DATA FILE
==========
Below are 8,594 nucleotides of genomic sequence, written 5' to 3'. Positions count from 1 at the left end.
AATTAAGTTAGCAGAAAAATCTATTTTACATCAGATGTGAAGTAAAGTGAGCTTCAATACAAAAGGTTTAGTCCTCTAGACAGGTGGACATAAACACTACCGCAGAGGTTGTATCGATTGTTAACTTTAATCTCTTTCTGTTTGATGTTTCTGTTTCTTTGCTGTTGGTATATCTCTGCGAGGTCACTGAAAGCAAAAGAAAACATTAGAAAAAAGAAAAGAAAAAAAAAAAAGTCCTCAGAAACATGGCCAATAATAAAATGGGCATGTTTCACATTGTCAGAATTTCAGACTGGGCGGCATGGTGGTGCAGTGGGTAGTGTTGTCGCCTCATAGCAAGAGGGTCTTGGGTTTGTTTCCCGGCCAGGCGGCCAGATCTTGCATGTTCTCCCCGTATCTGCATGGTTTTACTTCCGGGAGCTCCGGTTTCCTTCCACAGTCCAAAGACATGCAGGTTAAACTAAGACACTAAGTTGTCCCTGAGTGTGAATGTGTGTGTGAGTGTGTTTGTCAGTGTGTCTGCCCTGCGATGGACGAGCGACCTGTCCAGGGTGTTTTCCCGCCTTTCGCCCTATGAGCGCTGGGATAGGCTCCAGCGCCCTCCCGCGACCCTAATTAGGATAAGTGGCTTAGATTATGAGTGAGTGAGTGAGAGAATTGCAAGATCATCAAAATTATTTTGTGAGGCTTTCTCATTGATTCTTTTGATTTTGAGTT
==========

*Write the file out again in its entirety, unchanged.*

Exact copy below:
Below are 8,594 nucleotides of genomic sequence, written 5' to 3'. Positions count from 1 at the left end.
AATTAAGTTAGCAGAAAAATCTATTTTACATCAGATGTGAAGTAAAGTGAGCTTCAATACAAAAGGTTTAGTCCTCTAGACAGGTGGACATAAACACTACCGCAGAGGTTGTATCGATTGTTAACTTTAATCTCTTTCTGTTTGATGTTTCTGTTTCTTTGCTGTTGGTATATCTCTGCGAGGTCACTGAAAGCAAAAGAAAACATTAGAAAAAAGAAAAGAAAAAAAAAAAAGTCCTCAGAAACATGGCCAATAATAAAATGGGCATGTTTCACATTGTCAGAATTTCAGACTGGGCGGCATGGTGGTGCAGTGGGTAGTGTTGTCGCCTCATAGCAAGAGGGTCTTGGGTTTGTTTCCCGGCCAGGCGGCCAGATCTTGCATGTTCTCCCCGTATCTGCATGGTTTTACTTCCGGGAGCTCCGGTTTCCTTCCACAGTCCAAAGACATGCAGGTTAAACTAAGACACTAAGTTGTCCCTGAGTGTGAATGTGTGTGTGAGTGTGTTTGTCAGTGTGTCTGCCCTGCGATGGACGAGCGACCTGTCCAGGGTGTTTTCCCGCCTTTCGCCCTATGAGCGCTGGGATAGGCTCCAGCGCCCTCCCGCGACCCTAATTAGGATAAGTGGCTTAGATTATGAGTGAGTGAGTGAGAGAATTGCAAGATCATCAAAATTATTTTGTGAGGCTTTCTCATTGATTCTTTTGATTTTGAGTT